Heather that has become woody or leggy can be an eyesore in your garden – but all hope is not lost.
With its evergreen foliage, brightly coloured blooms and year-round hardiness, heather is a popular choice for gardeners across the UK. The fact that it’s a native of this country makes it an ideal option in all weathers, while the little maintenance it requires means that novice horticulturalists generally find it easy to work with.
Having said that, heather is not impervious to pests, blights and diseases, nor is it infallible and invulnerable. Indeed, it’s likely that over the course of its lifetime, heather may give you cause for concern when parts of the plant turn brown or grey and it lacks the vim and vitality of its youth. In such cases, it can be difficult to know how to coax your heather plant back from the brink and rejuvenate it once more.
While not all heather specimens will be able to be saved, there are certain tips and tricks that you can try to breathe fresh life into its roots and stems. Here are a handful of hints on how you can revitalise a heather plant that looks like it has seen better days.
Advice to help revive your plants
1) Pre-emptive pruning
You know what they say about prevention – it’s invariably better than the cure. The fact that you’re reading this article means it may be too late to pre-emptively prune your heather plant before it develops any issues, but it’s a lesson worth bearing in mind for next time in any case.
All heaths and heathers don’t require much in the way of dedicated care – but they will appreciate regular pruning.
That’s because trimming the plants will help them to stay dense and compact, allowing them to divert nutrients to the parts which need them the most and promote multiple blossoms. It will also prevent the development of a woody interior, which is often the beginning of the end for heathers. Wait until the flowering period has ended, then prune them back by removing the stems of all old flowerheads and shearing off some of the foliage – but don’t trim them back so far as to reach the bare wood.
2) Check it’s alive
Once you do begin to experience a fatigued or fading plant, your first course of action should be to establish whether the whole plant is dead or dying. Lacklustre growth at the forefront of the plant can hide healthy stems underneath, while a heather which still appears healthy could already be in the first stages of decay.
There are three main ways to check if a heather plant is alive or not. The first involves your sense of touch: handle the heather’s foliage and flowers to see if they’re dry and brittle, since this could be a tell-tale sign that it’s on its way out. Next, break off a single stem of the plant. If it’s pliable and green or white inside, it’s still alive; if it snaps in half easily, it could be dead. Finally, dig a small hole nearby the base of the plant to look at its roots. White roots indicate it’s healthy, while brown, red or black ones will tell you that it’s dying or dead.
3) Compost accordingly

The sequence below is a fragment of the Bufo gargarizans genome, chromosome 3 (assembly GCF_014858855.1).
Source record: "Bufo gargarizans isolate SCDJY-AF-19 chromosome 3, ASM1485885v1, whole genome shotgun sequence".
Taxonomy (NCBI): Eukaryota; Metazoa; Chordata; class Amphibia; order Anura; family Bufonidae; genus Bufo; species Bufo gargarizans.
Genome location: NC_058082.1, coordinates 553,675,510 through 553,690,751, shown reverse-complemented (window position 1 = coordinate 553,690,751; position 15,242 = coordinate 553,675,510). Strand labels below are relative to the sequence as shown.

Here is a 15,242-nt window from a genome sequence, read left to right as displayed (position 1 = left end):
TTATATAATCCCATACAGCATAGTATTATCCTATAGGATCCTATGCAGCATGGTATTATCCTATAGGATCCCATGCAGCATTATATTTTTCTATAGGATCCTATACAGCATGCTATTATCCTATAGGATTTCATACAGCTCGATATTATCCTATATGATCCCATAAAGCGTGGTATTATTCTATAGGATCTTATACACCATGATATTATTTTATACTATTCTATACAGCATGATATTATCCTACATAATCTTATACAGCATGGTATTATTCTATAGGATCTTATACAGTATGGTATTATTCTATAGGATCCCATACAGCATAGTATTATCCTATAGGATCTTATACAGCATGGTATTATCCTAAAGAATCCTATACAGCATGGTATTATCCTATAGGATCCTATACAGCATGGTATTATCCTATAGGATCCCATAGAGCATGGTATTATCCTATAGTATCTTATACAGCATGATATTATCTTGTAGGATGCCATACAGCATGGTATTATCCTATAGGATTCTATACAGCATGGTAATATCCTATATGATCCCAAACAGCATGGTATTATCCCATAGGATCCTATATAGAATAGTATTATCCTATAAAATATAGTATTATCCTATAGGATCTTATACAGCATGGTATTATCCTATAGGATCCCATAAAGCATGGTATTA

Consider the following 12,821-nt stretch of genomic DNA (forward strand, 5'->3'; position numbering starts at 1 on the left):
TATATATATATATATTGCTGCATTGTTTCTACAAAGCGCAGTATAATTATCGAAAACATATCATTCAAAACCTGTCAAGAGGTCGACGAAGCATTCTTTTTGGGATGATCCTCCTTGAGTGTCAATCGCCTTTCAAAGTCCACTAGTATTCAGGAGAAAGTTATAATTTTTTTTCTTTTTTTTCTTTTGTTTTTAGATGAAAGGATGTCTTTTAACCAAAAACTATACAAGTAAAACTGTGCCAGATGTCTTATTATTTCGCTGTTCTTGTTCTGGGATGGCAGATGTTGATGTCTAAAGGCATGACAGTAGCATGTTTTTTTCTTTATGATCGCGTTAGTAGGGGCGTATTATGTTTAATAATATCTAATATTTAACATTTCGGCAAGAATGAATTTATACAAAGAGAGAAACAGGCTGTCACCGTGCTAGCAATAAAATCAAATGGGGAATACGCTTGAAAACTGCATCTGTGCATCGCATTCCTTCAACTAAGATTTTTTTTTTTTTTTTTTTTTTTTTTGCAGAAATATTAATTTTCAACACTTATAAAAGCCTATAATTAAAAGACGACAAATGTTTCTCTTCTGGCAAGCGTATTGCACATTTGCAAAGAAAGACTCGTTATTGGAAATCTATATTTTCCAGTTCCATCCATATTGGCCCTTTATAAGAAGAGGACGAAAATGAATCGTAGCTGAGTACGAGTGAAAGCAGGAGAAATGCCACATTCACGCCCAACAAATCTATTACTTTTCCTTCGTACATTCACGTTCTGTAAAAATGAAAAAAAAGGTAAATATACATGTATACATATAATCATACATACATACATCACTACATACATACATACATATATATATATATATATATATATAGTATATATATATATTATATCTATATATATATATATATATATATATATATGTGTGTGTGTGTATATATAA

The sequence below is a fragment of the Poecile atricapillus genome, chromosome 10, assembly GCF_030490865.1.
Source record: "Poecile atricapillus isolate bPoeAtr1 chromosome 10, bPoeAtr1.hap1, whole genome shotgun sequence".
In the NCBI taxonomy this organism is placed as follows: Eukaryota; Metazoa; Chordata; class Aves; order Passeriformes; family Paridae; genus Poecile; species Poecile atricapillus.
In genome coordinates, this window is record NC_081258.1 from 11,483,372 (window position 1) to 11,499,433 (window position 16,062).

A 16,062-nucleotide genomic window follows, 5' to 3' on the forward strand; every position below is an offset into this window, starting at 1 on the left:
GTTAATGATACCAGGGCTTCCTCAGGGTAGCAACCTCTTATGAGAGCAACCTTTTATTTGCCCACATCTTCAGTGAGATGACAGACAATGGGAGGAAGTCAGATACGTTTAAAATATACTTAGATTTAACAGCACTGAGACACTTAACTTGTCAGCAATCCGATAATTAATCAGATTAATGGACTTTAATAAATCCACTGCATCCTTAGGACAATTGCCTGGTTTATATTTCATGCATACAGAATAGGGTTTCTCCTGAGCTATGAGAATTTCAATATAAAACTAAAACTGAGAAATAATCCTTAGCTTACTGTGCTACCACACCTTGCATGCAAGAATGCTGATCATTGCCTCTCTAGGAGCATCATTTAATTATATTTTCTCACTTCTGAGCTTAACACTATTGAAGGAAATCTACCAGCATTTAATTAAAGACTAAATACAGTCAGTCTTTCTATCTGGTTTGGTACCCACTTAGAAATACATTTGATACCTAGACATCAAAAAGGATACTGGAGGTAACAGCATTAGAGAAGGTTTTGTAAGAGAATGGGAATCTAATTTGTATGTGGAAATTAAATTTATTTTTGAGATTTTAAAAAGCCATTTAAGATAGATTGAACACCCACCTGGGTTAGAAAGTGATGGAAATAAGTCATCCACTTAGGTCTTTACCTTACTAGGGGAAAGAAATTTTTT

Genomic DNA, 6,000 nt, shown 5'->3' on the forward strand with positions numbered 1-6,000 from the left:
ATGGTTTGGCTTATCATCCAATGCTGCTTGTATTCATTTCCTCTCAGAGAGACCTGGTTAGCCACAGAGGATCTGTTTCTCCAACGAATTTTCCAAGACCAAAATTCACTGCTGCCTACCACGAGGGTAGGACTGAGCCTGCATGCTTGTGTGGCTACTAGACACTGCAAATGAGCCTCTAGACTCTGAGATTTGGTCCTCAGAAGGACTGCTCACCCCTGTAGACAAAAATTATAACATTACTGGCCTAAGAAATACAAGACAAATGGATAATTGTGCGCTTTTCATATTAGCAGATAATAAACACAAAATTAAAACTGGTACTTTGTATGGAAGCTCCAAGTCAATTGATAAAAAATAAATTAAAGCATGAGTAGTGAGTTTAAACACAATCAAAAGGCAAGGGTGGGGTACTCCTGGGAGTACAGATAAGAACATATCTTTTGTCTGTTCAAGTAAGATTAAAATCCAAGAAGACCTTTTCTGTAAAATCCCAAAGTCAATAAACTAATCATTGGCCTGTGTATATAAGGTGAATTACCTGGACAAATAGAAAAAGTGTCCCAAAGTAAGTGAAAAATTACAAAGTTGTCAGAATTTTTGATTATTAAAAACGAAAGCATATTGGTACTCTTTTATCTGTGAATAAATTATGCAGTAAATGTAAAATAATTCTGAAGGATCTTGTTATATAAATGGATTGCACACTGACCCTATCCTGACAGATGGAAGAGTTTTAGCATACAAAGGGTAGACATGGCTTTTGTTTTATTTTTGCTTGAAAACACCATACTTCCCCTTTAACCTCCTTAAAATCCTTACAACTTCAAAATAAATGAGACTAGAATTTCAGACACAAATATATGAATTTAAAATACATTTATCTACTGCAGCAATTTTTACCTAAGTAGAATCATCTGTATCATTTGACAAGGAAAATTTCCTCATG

One of the likeliest causes of a failing heather plant is improper soil. Heathers love acidic soil types with good drainage, so you can encourage a flagging specimen to flourish once more by ensuring it has the nutrients it needs. Place ericaceous compost at its base to promote new growth, or else mulch with pine needs and other organic matter to enhance the acidity of the soil.
Remember, some heather plants are more reliant on acidity than others, so check the label on your particular specimen or else look up the genus online to see if it requires special treatment. In the right soil, heathers are hardy enough to thrive and survive for many years at a time, even when left to their own devices.
4) Hydrate to regenerate
Another chief cause of a dying heather plant is improper irrigation. If a specimen’s roots and foliage are allowed to dry out completely, it’ll die out within a matter of days and won’t return the following year. That’s why it’s important to ensure that the soil surrounding the plant is always kept moist (but not waterlogged) in order to maintain adequate hydration levels.
For a plant that’s desperately in need of a drink to the point of expiration, it can be beneficial to dig it up entirely (roots and all) and soak it in a bucket of water for a couple of hours to slake its thirst. Then, it’s simply a case of replanting in the location of your choice. It should also be noted that some heather varieties are susceptible to hard water, which can come out of the taps of many households in Britain. For best results, collect rainwater and use that to irrigate your plants on days of drought instead of using tap water.
5) Relocate when required
The final factor which could be contributing to poor performance from your heather is its location. For starters, heather plants are hardy beasts that love the great outdoors, so if you have your specimen cooped up indoors, it won’t enjoy itself. They can also be grown in pots and containers without too much of a problem, but if you have acidic soil in your garden, it’s always a preferable option.
While heathers are resilient under most conditions, they don’t do well in the extremes of hot or cold, so if you’re lucky enough to live in a particularly sunny part of the country, it may be an idea to plant it in a spot that enjoys at least partial shade. Plant the heathers with enough distance between them to allow their roots to explore at will and feed and water them regularly at the outset to ensure they take to their new environment and you may just be able to bring them back from the precipice.